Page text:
Over the past two decades, the Internet has become a vital force in Americans’ lives.
The current patent troll problem is rooted in the overall transition from an industrial-manufacturing economy to information economy.
The tragic derailment of Amtrak train #188 would likely have been prevented by a technology mandated by a 2008 law.
After the Oak Creek tragedy, I saw how the open Internet also empowers communities.
Well-funded opponents will continue to look for chinks in the regulations’ armor, and, if they find one, the whole thing could unravel.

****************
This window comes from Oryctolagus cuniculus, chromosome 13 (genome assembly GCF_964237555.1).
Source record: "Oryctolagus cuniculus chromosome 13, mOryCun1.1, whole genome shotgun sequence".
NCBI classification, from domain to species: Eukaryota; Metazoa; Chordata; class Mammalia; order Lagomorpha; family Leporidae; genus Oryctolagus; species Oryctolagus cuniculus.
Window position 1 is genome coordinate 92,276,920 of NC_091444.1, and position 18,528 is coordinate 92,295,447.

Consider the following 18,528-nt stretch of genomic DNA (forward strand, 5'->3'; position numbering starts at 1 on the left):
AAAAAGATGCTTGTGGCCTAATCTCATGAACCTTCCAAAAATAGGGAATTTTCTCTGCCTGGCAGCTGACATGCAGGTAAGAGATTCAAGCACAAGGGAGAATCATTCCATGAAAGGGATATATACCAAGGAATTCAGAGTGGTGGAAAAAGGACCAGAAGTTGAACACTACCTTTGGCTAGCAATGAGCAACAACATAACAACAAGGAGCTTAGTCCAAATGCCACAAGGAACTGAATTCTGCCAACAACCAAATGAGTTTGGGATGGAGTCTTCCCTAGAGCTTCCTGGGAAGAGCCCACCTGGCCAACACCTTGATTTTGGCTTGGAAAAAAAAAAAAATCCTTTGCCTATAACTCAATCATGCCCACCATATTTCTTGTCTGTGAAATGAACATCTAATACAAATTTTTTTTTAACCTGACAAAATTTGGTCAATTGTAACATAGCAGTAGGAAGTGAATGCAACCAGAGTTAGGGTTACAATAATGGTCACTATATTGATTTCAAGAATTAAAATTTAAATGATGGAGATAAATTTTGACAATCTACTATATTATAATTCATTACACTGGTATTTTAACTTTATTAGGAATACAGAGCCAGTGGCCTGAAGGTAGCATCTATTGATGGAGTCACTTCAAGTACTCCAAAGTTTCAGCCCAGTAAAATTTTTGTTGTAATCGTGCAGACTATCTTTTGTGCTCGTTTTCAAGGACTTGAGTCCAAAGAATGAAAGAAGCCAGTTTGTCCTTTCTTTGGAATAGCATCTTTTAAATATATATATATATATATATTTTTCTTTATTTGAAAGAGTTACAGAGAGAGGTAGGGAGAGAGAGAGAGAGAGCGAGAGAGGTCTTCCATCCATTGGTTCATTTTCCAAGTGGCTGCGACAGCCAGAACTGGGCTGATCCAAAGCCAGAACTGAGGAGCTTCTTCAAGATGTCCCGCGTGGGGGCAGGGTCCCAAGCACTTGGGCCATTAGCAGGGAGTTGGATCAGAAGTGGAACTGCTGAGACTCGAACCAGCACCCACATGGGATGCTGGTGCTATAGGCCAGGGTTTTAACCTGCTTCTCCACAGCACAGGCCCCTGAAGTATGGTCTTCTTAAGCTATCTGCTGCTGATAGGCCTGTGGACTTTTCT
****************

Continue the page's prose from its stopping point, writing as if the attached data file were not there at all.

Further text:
For rural America, local TV and radio is an integral component for keeping residents informed on events and breaking news in their communities.
The course of action the FCC has taken has put these antitrust enforcers in a position where they could lose their ability to oversee a significant chunk of the Internet eco-system.
Congress recently considered the extension of various intelligence collection authorities set to expire under The PATRIOT Act. This, along with the most recent reporting of expanded government surveillance in order to identify hackers, has...
Why, unlike people in the rest of the world, can't Americans listen to emergency information broadcasts on their cell phones?
“U.S. small businesses produce 16.5 times more patents per employee than large firms.”